Walls that have not been insulated can lose anywhere between 30% and 45% of the heat in your home? By insulating your walls, you could reduce the heat escaping from your home and save money on your energy bills.
Wall insulation can be installed by yourself or a professional however, before you start to install, make sure you check what type of walls your dealing with.
Cavity wall insulation
Cavity walls are made of two walls with a gap in the middle. Usually, one wall is made from brick and the other of concrete. The gap between the two walls means that air runs through, lowering the temperature of your home and making it more difficult to heat.
Solid wall insulation
If your home was built before the 1920s it’s likely to have solid walls. Thus, the walls do not have cavities. Solid walls are typically made from brick or stone. The absence of cavities does not mean they are an effective form of insulation as a solid wall can be just as ineffective as a cavity wall. However it’s possible to insulate a solid wall with internal or external insulation.
Insulating your walls could save you £60 to £140 in gas per year.
For more information and advice on wall insulation visit:
There are two main types of energy efficient light bulbs available in the UK and Isle of Man. Light Emitting Diodes (LEDs) and Compact Fluorescent Lamps (CFLs). Both are cost-effective options for most general lighting requirements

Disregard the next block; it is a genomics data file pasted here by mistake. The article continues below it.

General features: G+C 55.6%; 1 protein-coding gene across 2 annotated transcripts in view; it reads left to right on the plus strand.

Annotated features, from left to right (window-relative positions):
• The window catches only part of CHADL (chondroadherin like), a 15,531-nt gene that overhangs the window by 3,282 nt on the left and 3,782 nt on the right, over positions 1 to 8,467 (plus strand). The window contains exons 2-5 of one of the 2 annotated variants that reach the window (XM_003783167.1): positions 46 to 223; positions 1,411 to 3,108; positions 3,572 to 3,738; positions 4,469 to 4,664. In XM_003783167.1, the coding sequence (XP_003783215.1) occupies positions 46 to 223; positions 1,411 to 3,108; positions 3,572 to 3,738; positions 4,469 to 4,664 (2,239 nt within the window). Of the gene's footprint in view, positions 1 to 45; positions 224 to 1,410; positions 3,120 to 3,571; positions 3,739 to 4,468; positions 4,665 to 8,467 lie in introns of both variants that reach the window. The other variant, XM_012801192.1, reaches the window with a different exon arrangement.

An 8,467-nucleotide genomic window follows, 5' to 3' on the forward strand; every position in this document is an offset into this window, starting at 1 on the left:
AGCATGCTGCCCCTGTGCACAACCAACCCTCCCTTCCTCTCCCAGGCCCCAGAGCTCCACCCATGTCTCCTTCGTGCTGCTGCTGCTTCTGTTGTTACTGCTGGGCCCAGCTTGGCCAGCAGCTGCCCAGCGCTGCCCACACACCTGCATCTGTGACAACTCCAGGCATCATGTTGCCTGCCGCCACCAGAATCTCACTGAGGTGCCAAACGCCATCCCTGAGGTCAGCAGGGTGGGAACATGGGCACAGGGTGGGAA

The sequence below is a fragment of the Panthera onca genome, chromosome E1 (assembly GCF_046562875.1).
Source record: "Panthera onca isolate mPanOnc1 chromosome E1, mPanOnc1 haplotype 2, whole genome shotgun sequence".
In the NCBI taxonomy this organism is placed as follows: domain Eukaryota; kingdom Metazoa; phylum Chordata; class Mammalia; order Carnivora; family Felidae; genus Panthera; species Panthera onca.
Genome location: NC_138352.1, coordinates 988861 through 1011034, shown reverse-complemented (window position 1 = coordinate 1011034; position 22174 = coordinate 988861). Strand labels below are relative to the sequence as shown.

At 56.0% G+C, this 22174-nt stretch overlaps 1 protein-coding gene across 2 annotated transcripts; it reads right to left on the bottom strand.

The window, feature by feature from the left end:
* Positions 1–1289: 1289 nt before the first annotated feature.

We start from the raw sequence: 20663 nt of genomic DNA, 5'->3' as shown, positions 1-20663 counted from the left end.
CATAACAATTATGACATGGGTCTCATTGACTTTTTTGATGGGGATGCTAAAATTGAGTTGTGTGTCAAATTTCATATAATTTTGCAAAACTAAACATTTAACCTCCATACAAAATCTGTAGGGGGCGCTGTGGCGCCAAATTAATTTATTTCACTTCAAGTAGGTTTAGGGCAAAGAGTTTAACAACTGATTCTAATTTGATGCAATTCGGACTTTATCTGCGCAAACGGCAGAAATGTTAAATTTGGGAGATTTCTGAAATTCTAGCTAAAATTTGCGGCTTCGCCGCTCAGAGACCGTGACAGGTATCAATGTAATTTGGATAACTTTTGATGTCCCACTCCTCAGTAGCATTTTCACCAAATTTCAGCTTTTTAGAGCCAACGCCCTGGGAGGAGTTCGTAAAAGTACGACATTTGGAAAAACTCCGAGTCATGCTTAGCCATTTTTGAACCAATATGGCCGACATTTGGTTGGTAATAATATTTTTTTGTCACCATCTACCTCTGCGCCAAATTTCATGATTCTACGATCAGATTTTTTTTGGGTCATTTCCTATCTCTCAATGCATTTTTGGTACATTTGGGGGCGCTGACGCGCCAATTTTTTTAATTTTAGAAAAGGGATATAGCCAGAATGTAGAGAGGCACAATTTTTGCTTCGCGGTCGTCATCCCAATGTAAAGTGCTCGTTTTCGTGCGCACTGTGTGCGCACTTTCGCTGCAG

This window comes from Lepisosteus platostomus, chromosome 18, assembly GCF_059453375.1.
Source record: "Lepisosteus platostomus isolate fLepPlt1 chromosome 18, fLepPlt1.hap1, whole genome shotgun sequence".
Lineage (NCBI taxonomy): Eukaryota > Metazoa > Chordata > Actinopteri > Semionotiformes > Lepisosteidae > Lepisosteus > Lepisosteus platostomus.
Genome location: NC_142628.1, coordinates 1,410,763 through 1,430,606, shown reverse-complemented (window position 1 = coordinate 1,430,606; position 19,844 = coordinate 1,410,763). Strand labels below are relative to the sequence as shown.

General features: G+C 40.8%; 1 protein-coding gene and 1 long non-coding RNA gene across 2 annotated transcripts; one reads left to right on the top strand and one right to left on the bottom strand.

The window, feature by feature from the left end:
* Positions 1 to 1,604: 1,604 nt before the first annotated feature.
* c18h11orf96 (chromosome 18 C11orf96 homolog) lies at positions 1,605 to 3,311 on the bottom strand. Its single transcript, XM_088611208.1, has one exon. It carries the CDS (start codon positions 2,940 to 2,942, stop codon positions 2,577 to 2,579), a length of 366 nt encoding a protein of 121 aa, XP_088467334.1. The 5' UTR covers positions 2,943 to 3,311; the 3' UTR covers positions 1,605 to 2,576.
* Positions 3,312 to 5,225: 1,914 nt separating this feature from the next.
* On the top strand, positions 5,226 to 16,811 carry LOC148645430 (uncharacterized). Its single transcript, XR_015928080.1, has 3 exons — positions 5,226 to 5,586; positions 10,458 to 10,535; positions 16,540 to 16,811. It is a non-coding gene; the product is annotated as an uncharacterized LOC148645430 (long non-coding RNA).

Replacing a traditional incandescent bulb with an LED or a CFL will save you a few pounds every year for each bulb you change. Replacing all of the bulbs in your house can provide you with some substantial savings on your electricity. LEDs are more efficient than CFLs and last 30 times longer than traditional halogen bulbs.
They are often used to replace halogen down lighters and other spotlights, but they are now also available as a replacement for most other bulbs as well.
CFLs can be used to replace many old-fashioned bulbs. They are cheap and widely available and what most people know as energy efficient bulbs. If you need a very bright single bulb to light a room, it will be easier to find a CFL to do this rather than an LED.
CFL bulbs do take a little time to reach full brightness.
LED and CFL bulbs will both last a lot longer than an old fashioned filament bulb. They will cost a bit more to buy but, because they last so much longer, you will actually spend less on bulb replacements in the end. And this is on top of the saving you make on your electricity bill.
For more advice and information on low energy lighting visit:
At the heart of any home, the kitchen, unsurprisingly, accounts for a significant amount of a household’s energy consumption. Here are some quick wins to help you make your kitchen energy efficient and save money on your bills.
Tip: before you start, it’s worth taking a few moments to perform a kitchen audit to see where you could save energy, money and greenhouse gas emissions.